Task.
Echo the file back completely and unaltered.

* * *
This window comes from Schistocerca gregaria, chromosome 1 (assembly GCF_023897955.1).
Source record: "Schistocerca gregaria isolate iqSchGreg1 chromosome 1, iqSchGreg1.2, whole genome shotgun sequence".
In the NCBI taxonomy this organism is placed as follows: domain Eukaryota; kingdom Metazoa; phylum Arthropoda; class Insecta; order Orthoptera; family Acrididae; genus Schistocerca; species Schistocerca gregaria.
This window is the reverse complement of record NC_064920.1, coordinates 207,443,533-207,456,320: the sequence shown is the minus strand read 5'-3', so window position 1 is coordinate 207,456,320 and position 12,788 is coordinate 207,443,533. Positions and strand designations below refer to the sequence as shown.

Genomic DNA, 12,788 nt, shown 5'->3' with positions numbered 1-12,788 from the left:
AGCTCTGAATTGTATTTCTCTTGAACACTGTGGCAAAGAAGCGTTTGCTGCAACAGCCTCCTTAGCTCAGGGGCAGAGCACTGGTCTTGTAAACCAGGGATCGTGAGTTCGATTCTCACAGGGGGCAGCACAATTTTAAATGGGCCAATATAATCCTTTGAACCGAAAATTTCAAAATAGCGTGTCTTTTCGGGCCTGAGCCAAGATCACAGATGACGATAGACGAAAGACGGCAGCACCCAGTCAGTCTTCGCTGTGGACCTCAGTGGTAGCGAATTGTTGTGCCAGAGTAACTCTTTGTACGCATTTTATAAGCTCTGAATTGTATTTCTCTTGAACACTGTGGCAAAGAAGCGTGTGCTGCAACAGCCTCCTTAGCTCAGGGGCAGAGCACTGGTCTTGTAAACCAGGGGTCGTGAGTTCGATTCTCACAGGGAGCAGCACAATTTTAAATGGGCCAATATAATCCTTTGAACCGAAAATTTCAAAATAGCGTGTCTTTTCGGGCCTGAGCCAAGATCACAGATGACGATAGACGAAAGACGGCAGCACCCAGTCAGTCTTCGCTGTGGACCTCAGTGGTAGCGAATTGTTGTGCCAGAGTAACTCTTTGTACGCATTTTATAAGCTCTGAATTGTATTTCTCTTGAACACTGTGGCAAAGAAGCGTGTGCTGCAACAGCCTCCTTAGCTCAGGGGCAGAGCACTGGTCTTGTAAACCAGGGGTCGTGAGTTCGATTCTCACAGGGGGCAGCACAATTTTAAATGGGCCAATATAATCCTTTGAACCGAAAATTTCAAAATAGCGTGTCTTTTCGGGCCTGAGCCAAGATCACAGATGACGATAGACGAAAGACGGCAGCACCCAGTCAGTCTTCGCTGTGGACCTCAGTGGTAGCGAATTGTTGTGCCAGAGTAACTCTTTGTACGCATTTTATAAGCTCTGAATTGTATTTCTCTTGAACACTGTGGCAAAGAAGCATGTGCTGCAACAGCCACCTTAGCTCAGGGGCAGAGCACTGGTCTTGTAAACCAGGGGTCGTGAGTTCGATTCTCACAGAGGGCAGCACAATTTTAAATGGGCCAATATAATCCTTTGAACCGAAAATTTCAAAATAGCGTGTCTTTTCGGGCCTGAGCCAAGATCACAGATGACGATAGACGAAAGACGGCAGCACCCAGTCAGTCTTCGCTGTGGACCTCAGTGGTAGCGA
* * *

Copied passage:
This window comes from Schistocerca gregaria, chromosome 1 (assembly GCF_023897955.1).
Source record: "Schistocerca gregaria isolate iqSchGreg1 chromosome 1, iqSchGreg1.2, whole genome shotgun sequence".
In the NCBI taxonomy this organism is placed as follows: domain Eukaryota; kingdom Metazoa; phylum Arthropoda; class Insecta; order Orthoptera; family Acrididae; genus Schistocerca; species Schistocerca gregaria.
This window is the reverse complement of record NC_064920.1, coordinates 207,443,533-207,456,320: the sequence shown is the minus strand read 5'-3', so window position 1 is coordinate 207,456,320 and position 12,788 is coordinate 207,443,533. Positions and strand designations below refer to the sequence as shown.

Genomic DNA, 12,788 nt, shown 5'->3' with positions numbered 1-12,788 from the left:
AGCTCTGAATTGTATTTCTCTTGAACACTGTGGCAAAGAAGCGTTTGCTGCAACAGCCTCCTTAGCTCAGGGGCAGAGCACTGGTCTTGTAAACCAGGGATCGTGAGTTCGATTCTCACAGGGGGCAGCACAATTTTAAATGGGCCAATATAATCCTTTGAACCGAAAATTTCAAAATAGCGTGTCTTTTCGGGCCTGAGCCAAGATCACAGATGACGATAGACGAAAGACGGCAGCACCCAGTCAGTCTTCGCTGTGGACCTCAGTGGTAGCGAATTGTTGTGCCAGAGTAACTCTTTGTACGCATTTTATAAGCTCTGAATTGTATTTCTCTTGAACACTGTGGCAAAGAAGCGTGTGCTGCAACAGCCTCCTTAGCTCAGGGGCAGAGCACTGGTCTTGTAAACCAGGGGTCGTGAGTTCGATTCTCACAGGGAGCAGCACAATTTTAAATGGGCCAATATAATCCTTTGAACCGAAAATTTCAAAATAGCGTGTCTTTTCGGGCCTGAGCCAAGATCACAGATGACGATAGACGAAAGACGGCAGCACCCAGTCAGTCTTCGCTGTGGACCTCAGTGGTAGCGAATTGTTGTGCCAGAGTAACTCTTTGTACGCATTTTATAAGCTCTGAATTGTATTTCTCTTGAACACTGTGGCAAAGAAGCGTGTGCTGCAACAGCCTCCTTAGCTCAGGGGCAGAGCACTGGTCTTGTAAACCAGGGGTCGTGAGTTCGATTCTCACAGGGGGCAGCACAATTTTAAATGGGCCAATATAATCCTTTGAACCGAAAATTTCAAAATAGCGTGTCTTTTCGGGCCTGAGCCAAGATCACAGATGACGATAGACGAAAGACGGCAGCACCCAGTCAGTCTTCGCTGTGGACCTCAGTGGTAGCGAATTGTTGTGCCAGAGTAACTCTTTGTACGCATTTTATAAGCTCTGAATTGTATTTCTCTTGAACACTGTGGCAAAGAAGCATGTGCTGCAACAGCCACCTTAGCTCAGGGGCAGAGCACTGGTCTTGTAAACCAGGGGTCGTGAGTTCGATTCTCACAGAGGGCAGCACAATTTTAAATGGGCCAATATAATCCTTTGAACCGAAAATTTCAAAATAGCGTGTCTTTTCGGGCCTGAGCCAAGATCACAGATGACGATAGACGAAAGACGGCAGCACCCAGTCAGTCTTCGCTGTGGACCTCAGTGGTAGCGA